knew Bronson might be surprised to learn that the man born Michael Peterson couldn't have had a more respectable start. Born into an upper-middle class family in Aberystwyth, his uncle was mayor and his parents ran the local Conservative club.But the bright, gentle boy fell in with a bad lot; he became a bare-knuckle boxer; he robbed a post office for £26.18p. The bungled armed robbery put him in jail for seven years. Initially. For many, a lengthy prison stretch would be the undoing of life as they knew it. But it was the making of Bronson. In prison he discovered his calling: a gift for chaos.The opening scene, a tableau which will be repeated over and over again, features him spattered in blood, feral and naked, playing human pinball with terrified prison warders until he's eventually overpowered; a bound Promethean. He travels from prison to prison as if on eternal vacation. Parkhust is "well worth a visit". At Wormwood Scrubs, "the staff ensure your stay is as memorable as possible". Hostage-taking is just a prescription against boredom; although the matter of whether prolonged incarceration exacerbated his behaviour, institutionalised him, is never addressed.So far, so BritCrime. But anyone expecting another 'Rise Of The Footsoldier' - even 'McVicar' - will be in for a shock. Refn first came to prominence with the 'Pusher Trilogy', gritty and unflinching pseudo-documentaries focusing on the criminal underworld of not-so wonderful Copenhagen. Yet stylistically, Bronson is a universe away from those movies; it's far plainer to see the influence of DP Larry Smith, who also photographed Refn's hyper-real 'Fear X.' Refn has delivered a weird and wonderful anti-biopic that explodes the conventions of the genre; a fittingly anarchic approach to linear progression of which the eponymous jailbird would surely approve. Most of these scenes could be shuffled around any which way, which is appropriate: when you've been banged up for as long as Bronson has 34 years, 30 of them in solitary confinement , time probably ceases to have much meaning.With a classically-weighted score married to scenes of ultra-violence, this not only pays homage to Kubrick, but also to mavericks like Lindsay Anderson, Peter Greenaway and John Maybury 'Love Is The Devil' in its picaresque digressions and painterly aesthetics: a cinematic palate of reds and blacks. Hell colours. Compared with most of the wannabe bad-boys clogging up the arteries of British cinema, this is practically an art installation or contemporary performance piece.And Charles Bronson, of course, is a first-rate performer: from that attention-grabbing Hollywood-purloined name actually foisted on him by a boxing promoter to his way with his fists - and striking artworks, which bear comparison with those of that other outsider-artist Daniel Johnston, and which sell for small fortunes, Bronson has worked as tirelessly as Max Clifford to keep his reputation intact and name in the papers for decades.Refn even has him orating to us from an Edwardian music hall stage, and miming songs Dennis Potter-style while painted like a harlequin or moustache-twirling circus strongman. It's disturbing, and recalls Rupert Pupkin in 'The King Of Comedy' and Jonathan Pryce channeling Grock the clown in Trevor Griffiths' play 'Comedians'. Also, Freddie Starr in the infamous 2001 Channel 4 documentary 'Freddie Starr Ate My Hamster', in which Starr berated an empty auditorium and laid a wreath on-stage to symbolise 'British comedy's passing'.Starr came across as desperately unhappy, but also largely self-deluding. Bronson is equally deluded and naive. A prison governor tells him, "You're ridiculous". He is. But really, he's just a little boy incarcerated inside endlessly replicating walls of muscle, a self-made prison of gristle and bone.Hardy gets that, and his performance is astonishing; proper Stanislavski. Whether gazing into the distance with a thousand-yard stare, as if awaiting the muse of mayhem to tell him who to hit next, or gleefully cavorting in the theater of Bronson's imagination, the man's magnetic. 'Peep Show's' Matt King also lends sterling support as Bronson's comically seedy, upper-class boxing promoter Paul; a Withnail in the underworld sporting black leather gloves.In a movie filled with startling, near-hallucinatory moments - drugged, drooling asylum inmates dancing woozily to The Pet Shop Boys; Bronson caged in a tiny, medieval-like restricting device, like something from a Francis Bacon - there is a truly remarkable scene toward the end that attempts to throw speculative light on the man's motivations, what really makes him tick. Perhaps unsurprisingly, the filmmakers suggest the answer lies in the creative impulse.Having taken his prison art teacher hostage, Bronson demands to hear music. As Delibes' 'Lakmé' is piped over the Tannoy, a swooning naked Bronson, smeared in charcoal and grease, gently body paints Phil to resemble a living Magritte, with a bowler hat and apple in his mouth. Might Bronson's violence simply be misdirected creative passion? Is prison really an ersatz canvas, onto which he drips warders' blood like a sociopathic Jackson Pollock? Well, alright. There's probably an argument for suggesting Bronson's nothing more than a pretentious thriller kitted out with the greatest hits of Classic FM. You could say the same of 'A Clockwork Orange.' Detractors might say it appeals to those who hold that violence is art and vice-versa but would flee from a street fight. Which would be to truly underestimate such a smart, funny and stylish film. Bronson appeals to the anti-authoritarian in us all.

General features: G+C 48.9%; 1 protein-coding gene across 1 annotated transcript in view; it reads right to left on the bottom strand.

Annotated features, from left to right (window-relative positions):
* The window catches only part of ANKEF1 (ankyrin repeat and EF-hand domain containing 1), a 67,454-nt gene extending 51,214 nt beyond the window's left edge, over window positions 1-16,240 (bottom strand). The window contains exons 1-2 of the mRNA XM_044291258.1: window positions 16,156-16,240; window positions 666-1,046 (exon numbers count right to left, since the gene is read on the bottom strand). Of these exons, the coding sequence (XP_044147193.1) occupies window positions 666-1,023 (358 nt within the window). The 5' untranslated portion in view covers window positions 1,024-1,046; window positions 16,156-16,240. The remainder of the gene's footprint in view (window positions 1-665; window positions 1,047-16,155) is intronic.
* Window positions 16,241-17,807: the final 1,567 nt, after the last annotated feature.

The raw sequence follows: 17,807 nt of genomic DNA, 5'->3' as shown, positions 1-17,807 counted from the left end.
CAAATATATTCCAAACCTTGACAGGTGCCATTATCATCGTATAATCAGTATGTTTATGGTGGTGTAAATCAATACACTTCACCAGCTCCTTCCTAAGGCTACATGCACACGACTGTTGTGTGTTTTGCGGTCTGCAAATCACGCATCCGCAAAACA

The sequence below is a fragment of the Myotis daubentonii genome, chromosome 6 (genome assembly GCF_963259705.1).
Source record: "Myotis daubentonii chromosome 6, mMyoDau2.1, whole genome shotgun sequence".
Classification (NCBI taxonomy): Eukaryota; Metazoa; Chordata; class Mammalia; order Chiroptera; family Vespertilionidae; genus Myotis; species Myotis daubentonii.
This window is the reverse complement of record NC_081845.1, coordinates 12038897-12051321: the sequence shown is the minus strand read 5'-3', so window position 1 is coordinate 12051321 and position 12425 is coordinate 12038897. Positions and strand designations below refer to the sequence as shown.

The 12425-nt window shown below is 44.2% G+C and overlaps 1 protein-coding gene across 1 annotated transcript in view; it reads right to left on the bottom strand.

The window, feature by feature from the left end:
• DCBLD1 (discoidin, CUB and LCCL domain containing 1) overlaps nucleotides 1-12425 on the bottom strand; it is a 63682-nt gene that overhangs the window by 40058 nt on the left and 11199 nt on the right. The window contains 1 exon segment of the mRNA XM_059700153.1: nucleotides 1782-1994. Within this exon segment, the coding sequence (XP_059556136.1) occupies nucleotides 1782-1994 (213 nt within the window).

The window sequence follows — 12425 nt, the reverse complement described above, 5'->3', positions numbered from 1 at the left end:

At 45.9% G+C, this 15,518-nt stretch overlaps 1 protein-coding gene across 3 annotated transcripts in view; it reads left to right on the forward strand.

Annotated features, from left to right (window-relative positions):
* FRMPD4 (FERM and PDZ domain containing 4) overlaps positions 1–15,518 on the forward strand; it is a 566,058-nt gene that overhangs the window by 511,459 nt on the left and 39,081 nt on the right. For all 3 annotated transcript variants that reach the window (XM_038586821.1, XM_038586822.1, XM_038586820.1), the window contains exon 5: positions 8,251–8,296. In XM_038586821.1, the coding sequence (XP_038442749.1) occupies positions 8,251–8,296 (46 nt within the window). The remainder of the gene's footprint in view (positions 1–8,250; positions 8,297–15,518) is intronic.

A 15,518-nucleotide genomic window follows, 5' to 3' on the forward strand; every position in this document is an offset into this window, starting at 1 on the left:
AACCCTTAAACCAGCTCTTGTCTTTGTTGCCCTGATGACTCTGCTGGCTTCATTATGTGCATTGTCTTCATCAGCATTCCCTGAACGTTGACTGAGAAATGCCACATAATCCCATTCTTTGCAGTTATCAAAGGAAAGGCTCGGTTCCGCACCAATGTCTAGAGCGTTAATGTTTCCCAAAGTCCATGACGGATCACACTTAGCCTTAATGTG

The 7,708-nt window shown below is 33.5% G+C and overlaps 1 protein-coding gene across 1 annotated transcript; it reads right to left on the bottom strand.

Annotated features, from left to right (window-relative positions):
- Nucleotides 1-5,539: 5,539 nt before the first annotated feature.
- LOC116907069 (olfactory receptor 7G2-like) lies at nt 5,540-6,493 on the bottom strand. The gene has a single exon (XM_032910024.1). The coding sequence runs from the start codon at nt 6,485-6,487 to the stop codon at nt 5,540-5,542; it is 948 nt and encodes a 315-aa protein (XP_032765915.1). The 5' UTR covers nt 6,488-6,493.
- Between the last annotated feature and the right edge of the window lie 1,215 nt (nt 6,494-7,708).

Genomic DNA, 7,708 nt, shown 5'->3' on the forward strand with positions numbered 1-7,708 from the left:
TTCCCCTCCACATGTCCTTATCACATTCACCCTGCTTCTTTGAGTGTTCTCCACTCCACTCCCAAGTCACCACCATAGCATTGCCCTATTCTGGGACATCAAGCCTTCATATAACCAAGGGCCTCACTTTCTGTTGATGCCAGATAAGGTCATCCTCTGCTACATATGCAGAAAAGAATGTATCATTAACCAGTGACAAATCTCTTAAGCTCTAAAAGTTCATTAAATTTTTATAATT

As I was watching the first 30 minutes of the bio flick "Bronson", I thought it had a death wish or something. It does take a while to let this movie hit you. "Bronson" is based on the true story of who is called England's most notorious prisoner, that would be Michael Peterson better known by his alias Charlie Bronson. He has been incarcerated for 36 years, and 31 in solitary confinement. He never killed anyone, just was convicted of armed robbery a few times; but it was his feisty ways in the prisons and psych wards he did time in that got him all that time. Instead <more>